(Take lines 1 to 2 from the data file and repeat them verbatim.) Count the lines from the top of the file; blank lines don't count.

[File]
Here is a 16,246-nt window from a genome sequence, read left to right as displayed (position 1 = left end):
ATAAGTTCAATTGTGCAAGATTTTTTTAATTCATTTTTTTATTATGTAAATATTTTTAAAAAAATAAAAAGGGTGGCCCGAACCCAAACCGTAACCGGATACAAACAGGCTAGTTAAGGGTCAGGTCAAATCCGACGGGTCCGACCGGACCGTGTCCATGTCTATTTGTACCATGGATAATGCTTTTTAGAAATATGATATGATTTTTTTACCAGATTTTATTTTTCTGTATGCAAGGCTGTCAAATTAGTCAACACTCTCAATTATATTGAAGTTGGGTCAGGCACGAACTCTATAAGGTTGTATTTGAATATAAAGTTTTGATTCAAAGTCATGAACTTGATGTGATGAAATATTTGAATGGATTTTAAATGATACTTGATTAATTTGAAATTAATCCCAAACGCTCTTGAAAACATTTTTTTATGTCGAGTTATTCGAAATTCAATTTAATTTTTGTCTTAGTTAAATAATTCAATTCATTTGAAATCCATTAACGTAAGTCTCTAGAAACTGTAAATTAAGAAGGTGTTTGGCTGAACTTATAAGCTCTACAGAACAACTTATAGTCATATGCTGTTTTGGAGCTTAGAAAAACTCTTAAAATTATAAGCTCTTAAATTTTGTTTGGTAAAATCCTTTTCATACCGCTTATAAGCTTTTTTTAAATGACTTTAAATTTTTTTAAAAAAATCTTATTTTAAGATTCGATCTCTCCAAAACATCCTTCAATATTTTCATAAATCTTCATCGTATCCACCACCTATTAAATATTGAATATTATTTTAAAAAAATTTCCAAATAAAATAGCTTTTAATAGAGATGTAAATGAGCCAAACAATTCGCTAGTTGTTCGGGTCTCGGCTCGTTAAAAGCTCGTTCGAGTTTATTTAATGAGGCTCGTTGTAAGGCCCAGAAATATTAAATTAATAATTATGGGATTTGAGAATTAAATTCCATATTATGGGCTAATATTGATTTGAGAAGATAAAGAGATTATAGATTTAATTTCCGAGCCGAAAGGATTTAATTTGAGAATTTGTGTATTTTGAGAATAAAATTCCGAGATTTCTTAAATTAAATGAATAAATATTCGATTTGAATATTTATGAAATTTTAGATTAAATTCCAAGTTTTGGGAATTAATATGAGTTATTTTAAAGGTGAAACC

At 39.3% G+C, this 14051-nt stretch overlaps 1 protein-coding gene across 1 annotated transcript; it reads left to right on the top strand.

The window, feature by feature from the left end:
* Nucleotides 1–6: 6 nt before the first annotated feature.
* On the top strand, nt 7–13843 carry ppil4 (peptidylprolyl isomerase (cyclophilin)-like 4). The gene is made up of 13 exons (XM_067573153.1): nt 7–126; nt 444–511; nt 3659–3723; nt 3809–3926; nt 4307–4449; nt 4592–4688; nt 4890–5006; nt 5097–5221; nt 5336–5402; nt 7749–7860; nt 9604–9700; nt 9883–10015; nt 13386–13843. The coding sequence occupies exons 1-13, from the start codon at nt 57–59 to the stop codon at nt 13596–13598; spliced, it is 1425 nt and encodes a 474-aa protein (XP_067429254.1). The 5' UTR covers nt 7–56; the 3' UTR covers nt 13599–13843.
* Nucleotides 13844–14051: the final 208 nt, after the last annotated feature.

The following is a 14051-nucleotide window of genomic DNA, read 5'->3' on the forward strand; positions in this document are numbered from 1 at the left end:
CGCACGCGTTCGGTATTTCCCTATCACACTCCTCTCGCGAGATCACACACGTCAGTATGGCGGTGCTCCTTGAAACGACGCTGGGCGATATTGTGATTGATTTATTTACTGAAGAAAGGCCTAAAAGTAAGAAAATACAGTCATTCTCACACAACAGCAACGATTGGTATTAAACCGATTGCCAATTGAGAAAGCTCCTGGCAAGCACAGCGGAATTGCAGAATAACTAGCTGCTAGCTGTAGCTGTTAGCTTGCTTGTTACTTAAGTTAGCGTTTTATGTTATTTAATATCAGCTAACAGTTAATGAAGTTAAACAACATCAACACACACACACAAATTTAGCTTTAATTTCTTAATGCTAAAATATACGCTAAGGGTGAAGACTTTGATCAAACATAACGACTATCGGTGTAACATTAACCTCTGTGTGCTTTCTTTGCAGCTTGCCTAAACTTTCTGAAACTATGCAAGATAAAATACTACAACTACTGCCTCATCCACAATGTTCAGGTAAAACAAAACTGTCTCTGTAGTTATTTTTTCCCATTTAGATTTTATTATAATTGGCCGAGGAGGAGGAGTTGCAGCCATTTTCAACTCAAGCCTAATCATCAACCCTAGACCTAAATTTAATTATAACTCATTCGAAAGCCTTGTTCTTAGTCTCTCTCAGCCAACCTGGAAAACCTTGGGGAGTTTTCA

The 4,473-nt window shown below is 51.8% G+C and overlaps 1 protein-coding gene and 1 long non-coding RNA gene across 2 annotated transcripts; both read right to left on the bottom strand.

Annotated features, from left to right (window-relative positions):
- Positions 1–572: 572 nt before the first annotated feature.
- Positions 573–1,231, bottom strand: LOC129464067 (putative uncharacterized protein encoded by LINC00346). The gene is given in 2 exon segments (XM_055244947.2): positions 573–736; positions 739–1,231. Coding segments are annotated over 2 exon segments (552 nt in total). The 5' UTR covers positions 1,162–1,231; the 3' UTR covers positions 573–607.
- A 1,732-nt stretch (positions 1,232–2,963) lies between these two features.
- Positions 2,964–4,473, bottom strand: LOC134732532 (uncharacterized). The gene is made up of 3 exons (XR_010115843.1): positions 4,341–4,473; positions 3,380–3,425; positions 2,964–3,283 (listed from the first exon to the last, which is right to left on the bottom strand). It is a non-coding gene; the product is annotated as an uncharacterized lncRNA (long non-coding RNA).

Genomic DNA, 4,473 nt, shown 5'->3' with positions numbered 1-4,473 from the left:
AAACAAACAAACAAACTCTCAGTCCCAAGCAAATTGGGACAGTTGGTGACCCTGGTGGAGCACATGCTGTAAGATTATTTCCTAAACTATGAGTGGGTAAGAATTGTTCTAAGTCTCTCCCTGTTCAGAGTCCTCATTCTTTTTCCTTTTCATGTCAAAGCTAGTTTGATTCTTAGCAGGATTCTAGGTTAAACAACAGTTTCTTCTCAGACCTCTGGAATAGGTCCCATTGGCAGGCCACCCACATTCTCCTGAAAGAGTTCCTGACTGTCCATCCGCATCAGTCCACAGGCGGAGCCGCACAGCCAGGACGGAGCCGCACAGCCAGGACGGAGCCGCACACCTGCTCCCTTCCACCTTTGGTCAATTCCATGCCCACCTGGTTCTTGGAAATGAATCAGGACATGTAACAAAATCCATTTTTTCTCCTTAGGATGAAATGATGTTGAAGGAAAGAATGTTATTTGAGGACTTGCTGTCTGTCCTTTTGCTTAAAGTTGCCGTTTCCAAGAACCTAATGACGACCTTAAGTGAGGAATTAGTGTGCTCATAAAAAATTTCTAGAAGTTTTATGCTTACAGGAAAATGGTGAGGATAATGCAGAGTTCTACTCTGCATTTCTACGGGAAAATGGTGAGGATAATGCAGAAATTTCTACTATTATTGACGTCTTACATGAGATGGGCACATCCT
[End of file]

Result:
Here is a 16,246-nt window from a genome sequence, read left to right as displayed (position 1 = left end):
ATAAGTTCAATTGTGCAAGATTTTTTTAATTCATTTTTTTATTATGTAAATATTTTTAAAAAAATAAAAAGGGTGGCCCGAACCCAAACCGTAACCGGATACAAACAGGCTAGTTAAGGGTCAGGTCAAATCCGACGGGTCCGACCGGACCGTGTCCATGTCTATTTGTACCATGGATAATGCTTTTTAGAAATATGATATGATTTTTTTACCAGATTTTATTTTTCTGTATGCAAGGCTGTCAAATTAGTCAACACTCTCAATTATATTGAAGTTGGGTCAGGCACGAACTCTATAAGGTTGTATTTGAATATAAAGTTTTGATTCAAAGTCATGAACTTGATGTGATGAAATATTTGAATGGATTTTAAATGATACTTGATTAATTTGAAATTAATCCCAAACGCTCTTGAAAACATTTTTTTATGTCGAGTTATTCGAAATTCAATTTAATTTTTGTCTTAGTTAAATAATTCAATTCATTTGAAATCCATTAACGTAAGTCTCTAGAAACTGTAAATTAAGAAGGTGTTTGGCTGAACTTATAAGCTCTACAGAACAACTTATAGTCATATGCTGTTTTGGAGCTTAGAAAAACTCTTAAAATTATAAGCTCTTAAATTTTGTTTGGTAAAATCCTTTTCATACCGCTTATAAGCTTTTTTTAAATGACTTTAAATTTTTTTAAAAAAATCTTATTTTAAGATTCGATCTCTCCAAAACATCCTTCAATATTTTCATAAATCTTCATCGTATCCACCACCTATTAAATATTGAATATTATTTTAAAAAAATTTCCAAATAAAATAGCTTTTAATAGAGATGTAAATGAGCCAAACAATTCGCTAGTTGTTCGGGTCTCGGCTCGTTAAAAGCTCGTTCGAGTTTATTTAATGAGGCTCGTTGTAAGGCCCAGAAATATTAAATTAATAATTATGGGATTTGAGAATTAAATTCCATATTATGGGCTAATATTGATTTGAGAAGATAAAGAGATTATAGATTTAATTTCCGAGCCGAAAGGATTTAATTTGAGAATTTGTGTATTTTGAGAATAAAATTCCGAGATTTCTTAAATTAAATGAATAAATATTCGATTTGAATATTTATGAAATTTTAGATTAAATTCCAAGTTTTGGGAATTAATATGAGTTATTTTAAAGGTGAAACC